This World Is My Home -- By: Thomas N. Smith
RAR 7:3 (Summer 1998) p. 23
This World Is My Home
It sure feels like home. From the air we breathe to the reassuring pull of the earth’s gravity, from the delight we take in the perfect harmony between the colors of nature to the pleasure given by the sound of rain on leaves or the sight of snowflakes the size of goose feathers, we feel at home here. This is our home, our place. Air, water, sunshine, breeze, the smell of flowers or leaf-rot, the touch of familiar skin or flannel sheets, the wonder of the rainbow’s transcience or the Rocky Mountains’ permanence—all of these, and much more like them, speak comfortingly to us, saying, “You belong here.”
In contrast, we fear and dread the nonearthly. From primeval times, the void, the abyss, the sea, death, and the afterlife have made us humans singularly uncomfortable. (And with the advent of extra-terrestrial exploration, we may now add deep space to the list.) They are so strange. Something of this can be felt even in this world. Anyone who has traveled for the first time to a foreign country knows what I mean. The very air and light are unfamiliar. The sun rises and sets in odd directions. Even familiar things like Coke taste different. All of this produces a sensation of unease, of not being “at home,” and when our stay in such places is prolonged beyond our wishes, the inevitable “homesickness” sets in.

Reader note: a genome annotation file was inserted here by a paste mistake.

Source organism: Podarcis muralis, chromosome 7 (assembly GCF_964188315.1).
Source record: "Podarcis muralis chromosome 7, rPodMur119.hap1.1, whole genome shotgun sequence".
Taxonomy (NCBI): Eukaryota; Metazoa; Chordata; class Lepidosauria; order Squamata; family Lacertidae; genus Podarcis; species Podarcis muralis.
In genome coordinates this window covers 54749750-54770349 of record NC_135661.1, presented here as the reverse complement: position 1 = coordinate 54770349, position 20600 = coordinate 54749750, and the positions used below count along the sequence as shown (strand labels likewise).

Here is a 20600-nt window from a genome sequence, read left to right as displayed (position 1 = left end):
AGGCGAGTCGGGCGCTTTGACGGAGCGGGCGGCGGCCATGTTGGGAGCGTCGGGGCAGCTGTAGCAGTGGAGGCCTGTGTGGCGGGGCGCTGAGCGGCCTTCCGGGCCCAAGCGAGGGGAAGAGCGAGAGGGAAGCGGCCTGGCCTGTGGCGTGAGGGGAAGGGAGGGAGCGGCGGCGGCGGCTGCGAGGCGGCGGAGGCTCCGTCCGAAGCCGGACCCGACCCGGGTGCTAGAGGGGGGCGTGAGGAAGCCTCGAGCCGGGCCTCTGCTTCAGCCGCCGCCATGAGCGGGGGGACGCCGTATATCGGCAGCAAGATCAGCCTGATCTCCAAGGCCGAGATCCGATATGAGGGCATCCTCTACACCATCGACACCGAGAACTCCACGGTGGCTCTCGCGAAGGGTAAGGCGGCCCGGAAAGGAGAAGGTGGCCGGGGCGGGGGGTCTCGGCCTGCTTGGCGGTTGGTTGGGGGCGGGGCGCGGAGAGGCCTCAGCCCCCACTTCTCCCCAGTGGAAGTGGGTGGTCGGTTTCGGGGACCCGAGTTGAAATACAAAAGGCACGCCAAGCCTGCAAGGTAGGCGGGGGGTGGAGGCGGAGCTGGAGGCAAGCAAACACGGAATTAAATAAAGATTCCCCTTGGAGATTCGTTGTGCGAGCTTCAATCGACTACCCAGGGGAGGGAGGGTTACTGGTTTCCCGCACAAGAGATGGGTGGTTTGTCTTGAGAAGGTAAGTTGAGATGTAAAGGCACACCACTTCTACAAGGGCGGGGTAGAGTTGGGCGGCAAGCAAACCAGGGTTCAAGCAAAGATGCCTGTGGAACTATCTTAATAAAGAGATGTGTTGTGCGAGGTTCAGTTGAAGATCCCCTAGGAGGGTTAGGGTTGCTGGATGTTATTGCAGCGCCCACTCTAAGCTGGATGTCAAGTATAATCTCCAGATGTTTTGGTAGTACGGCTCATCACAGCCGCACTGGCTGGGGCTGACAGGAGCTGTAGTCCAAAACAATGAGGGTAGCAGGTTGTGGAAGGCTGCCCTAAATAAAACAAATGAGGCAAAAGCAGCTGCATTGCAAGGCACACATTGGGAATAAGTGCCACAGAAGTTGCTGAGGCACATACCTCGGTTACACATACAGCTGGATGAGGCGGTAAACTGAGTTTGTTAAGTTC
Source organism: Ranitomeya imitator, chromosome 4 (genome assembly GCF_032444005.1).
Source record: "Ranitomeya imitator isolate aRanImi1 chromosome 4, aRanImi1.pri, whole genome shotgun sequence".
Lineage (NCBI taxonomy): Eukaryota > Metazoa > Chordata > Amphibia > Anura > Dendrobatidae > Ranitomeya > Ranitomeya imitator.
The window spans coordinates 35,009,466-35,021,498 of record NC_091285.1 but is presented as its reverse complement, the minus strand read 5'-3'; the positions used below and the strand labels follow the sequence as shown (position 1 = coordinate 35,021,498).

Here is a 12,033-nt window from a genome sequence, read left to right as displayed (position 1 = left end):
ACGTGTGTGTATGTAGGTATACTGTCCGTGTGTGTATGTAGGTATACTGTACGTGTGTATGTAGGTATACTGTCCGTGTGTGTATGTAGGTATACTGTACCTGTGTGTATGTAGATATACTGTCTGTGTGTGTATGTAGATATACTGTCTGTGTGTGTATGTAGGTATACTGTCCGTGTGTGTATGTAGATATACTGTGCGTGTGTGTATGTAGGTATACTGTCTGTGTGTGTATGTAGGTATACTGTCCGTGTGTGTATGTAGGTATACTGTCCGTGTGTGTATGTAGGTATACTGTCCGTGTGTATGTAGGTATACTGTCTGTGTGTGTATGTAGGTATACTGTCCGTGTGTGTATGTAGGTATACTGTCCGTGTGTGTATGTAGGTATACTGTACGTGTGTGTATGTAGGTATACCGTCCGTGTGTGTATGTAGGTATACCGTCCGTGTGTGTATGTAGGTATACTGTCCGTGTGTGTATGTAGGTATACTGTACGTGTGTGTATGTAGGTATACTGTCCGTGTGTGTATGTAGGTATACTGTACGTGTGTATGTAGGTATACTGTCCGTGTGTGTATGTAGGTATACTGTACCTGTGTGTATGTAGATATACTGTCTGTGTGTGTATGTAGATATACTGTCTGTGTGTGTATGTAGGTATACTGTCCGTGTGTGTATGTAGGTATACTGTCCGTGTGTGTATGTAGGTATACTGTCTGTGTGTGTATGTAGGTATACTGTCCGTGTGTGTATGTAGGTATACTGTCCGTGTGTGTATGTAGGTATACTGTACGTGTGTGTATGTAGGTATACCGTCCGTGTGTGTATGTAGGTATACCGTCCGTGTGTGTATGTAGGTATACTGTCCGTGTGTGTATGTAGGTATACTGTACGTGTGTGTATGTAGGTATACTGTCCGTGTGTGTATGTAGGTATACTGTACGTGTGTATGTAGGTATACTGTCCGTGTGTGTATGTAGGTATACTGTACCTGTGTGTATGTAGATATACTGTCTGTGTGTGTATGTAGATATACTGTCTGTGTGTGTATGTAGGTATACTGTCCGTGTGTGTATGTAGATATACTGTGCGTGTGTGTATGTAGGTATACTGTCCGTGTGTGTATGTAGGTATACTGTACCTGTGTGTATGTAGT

RAR 7:3 (Summer 1998) p. 24
There is no radical disjunction between
Christ, who redeemed the world, and
Christ, who created it. Thus, there is none
between the creation and man, the image
of God. Early in Christian history this
point was debated and established. Against
Marcion and the Gnostics, who posited a
radical chasm between God and creation,
the Fathers maintained the biblical
testimony to their essential unity and
harmony, and this without making the
creation an extension of the divine essence.
None of this comes as a surprise to the Christian. After all, God created both the world and us. Indeed, He created each for the other. Creation is not just a “glorious theater” (Calvin) in which God displays His glory, but a home, well furnished and felicitous in every way, for His human sons and daughters. This understanding is at the heart of the Christian assertion, “the Redeemer is the Creator.” There is no radical disjunction between Christ, who redeemed the world, and Christ, who created it. Thus, there is none between the creation and man, the image of God. Early in Christian history this point was debated and established. Against Marcion and the Gnostics, who posited a radical chasm between God and creation, the Fathers maintained the biblical testimony
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